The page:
Duggan v. Department of Air Force, 070815 FED5, 14-20575
|Opinion Judge:||PER CURIAM:|
|Party Name:||KENNETH SCOTT DUGGAN, Plaintiff-Appellant v. DEPARTMENT OF THE AIR FORCE; NATIONAL GUARD BUREAU, Defendants-Appellees|
|Judge Panel:||Before BENAVIDES, SOUTHWICK, and COSTA, Circuit Judges.|
|Case Date:||July 08, 2015|
|Court:||United States Courts of Appeals, Court of Appeals for the Fifth Circuit|
Appeal from the United States District Court for the Southern District of Texas USDC No. 4:11-CV-2556
Appellant Kenneth Duggan ("Duggan") appeals the district court's order dismissing his claims under the Privacy Act.1 For the reasons below, we AFFIRM.
I. Factual and Procedural Background
Duggan's claims are founded on the following allegations. In early 2009, Duggan, then serving on active duty as a member of the Texas Air National Guard, alleges he was involved in an altercation with Master Sergeant Richard Franks ("Franks"), a non-commissioned officer, during which Franks threatened Duggan's life.2 Shortly thereafter, Duggan alleges he was unjustly found to have assaulted Franks, and as a result was placed on restricted duty, given menial tasks, and formally disciplined.3 Duggan then contacted United States Senators regarding his treatment.4
However, Duggan alleges that his punishment continued through the collaboration of authority figures with loyalty to Franks.5 As a result of allegedly unjust accusations by these individuals that Duggan took unauthorized leave, "[a]s of June 26, 2009, [Duggan] was asked to not return to the base, and began terminal leave through the end of his Title 10 activation orders."6 As part of this campaign to see Duggan removed from military service, Duggan alleges that, on July 12, 2009 and August 25, 2009, Major Vincent Gradney and Major Debora Krupa accessed Duggan's medical records, directed their alteration and ultimately disclosed those records to Duggan's military unit.7 Duggan ultimately separated from the Texas Air National Guard in September 2010.8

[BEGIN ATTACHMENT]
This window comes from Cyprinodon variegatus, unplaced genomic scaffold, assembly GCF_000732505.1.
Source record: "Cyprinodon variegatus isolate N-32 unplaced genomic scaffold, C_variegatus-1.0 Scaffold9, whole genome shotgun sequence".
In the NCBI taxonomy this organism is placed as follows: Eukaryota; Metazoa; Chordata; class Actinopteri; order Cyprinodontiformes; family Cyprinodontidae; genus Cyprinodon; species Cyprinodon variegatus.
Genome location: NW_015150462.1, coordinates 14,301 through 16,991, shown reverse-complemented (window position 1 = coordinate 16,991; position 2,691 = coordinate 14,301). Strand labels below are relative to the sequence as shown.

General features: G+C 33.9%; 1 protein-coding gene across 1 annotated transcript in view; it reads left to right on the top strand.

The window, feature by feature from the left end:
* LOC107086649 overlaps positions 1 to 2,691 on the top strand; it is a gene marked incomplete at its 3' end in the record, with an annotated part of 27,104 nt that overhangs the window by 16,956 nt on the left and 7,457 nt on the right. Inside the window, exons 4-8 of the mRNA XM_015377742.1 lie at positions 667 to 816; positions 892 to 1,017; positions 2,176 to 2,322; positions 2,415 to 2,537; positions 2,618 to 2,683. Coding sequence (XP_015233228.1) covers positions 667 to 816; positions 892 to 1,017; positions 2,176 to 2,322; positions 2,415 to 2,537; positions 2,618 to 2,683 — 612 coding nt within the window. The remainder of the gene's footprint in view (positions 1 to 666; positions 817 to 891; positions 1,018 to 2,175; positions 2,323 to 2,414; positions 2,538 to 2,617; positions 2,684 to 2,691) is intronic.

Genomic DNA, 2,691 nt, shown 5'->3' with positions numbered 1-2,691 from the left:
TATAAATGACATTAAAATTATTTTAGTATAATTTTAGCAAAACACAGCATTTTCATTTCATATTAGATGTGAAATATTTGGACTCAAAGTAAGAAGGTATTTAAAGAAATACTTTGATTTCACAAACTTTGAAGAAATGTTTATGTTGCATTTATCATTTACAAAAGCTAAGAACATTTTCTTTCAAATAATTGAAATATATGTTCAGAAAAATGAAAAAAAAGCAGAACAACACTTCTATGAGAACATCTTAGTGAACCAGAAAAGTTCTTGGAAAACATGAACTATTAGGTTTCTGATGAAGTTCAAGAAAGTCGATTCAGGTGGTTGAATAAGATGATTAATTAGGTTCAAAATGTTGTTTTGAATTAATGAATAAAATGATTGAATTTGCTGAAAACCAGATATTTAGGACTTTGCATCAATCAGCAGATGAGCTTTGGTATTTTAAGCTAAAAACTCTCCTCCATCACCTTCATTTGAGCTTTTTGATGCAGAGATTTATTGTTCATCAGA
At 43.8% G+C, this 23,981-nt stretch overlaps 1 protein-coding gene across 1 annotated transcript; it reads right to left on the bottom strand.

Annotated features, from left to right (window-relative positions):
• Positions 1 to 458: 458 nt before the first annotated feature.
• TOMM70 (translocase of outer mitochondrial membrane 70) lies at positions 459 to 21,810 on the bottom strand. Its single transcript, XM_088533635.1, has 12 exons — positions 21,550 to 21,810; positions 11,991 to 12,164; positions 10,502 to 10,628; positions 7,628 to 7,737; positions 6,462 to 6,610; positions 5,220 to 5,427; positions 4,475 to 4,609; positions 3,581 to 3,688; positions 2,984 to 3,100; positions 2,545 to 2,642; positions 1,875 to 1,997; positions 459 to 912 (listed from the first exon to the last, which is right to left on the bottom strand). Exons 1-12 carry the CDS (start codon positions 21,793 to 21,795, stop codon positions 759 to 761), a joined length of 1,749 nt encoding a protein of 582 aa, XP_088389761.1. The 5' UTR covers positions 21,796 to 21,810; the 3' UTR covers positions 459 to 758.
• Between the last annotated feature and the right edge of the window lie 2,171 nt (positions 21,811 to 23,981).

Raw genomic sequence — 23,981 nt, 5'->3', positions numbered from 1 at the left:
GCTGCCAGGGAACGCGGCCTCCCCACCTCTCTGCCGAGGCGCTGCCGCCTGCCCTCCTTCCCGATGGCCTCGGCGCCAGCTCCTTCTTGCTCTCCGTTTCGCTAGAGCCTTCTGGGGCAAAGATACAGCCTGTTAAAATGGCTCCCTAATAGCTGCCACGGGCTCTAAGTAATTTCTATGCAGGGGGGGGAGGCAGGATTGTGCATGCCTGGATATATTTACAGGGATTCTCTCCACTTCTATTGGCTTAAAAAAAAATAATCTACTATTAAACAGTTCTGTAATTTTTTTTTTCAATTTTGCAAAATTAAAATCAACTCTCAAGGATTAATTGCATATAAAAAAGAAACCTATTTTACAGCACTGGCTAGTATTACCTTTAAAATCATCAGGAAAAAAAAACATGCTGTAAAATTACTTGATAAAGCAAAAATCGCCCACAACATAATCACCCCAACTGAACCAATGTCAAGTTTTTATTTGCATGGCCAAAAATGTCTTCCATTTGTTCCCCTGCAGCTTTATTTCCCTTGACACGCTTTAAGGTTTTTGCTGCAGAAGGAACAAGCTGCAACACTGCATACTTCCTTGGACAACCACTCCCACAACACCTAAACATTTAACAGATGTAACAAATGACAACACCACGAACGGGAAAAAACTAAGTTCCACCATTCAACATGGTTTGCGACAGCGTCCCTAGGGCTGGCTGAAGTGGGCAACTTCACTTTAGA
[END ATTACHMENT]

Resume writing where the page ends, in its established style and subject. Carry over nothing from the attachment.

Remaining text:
On July 11, 2011, Duggan filed his original complaint, asserting violations of the Privacy Act, 9 and on February 7, 2012, Duggan filed his first amended complaint, the live pleading at the time of the complained-of dismissal, in which he amended his Privacy Act claims and asserted additional claims falling under the Federal Tort Claims Act ("FTCA").10
On May 21, 2012, the district court granted Defendants' motion to dismiss Duggan's FTCA and Privacy Act claims pursuant to the Feres doctrine, under which certain tort claims of military service members are non-justiciable.11 Duggan subsequently appealed only the dismissal of the Privacy Act claims, 12 and this court granted the Defendants' motion to vacate in part the district court's order applying the Feres doctrine to the Privacy Act claim.13
On remand and motion of the Defendants, the district court dismissed Duggan's Privacy Act claim for failure to sufficiently allege actual damages within the requirements of the Privacy Act.14 Duggan timely appealed.15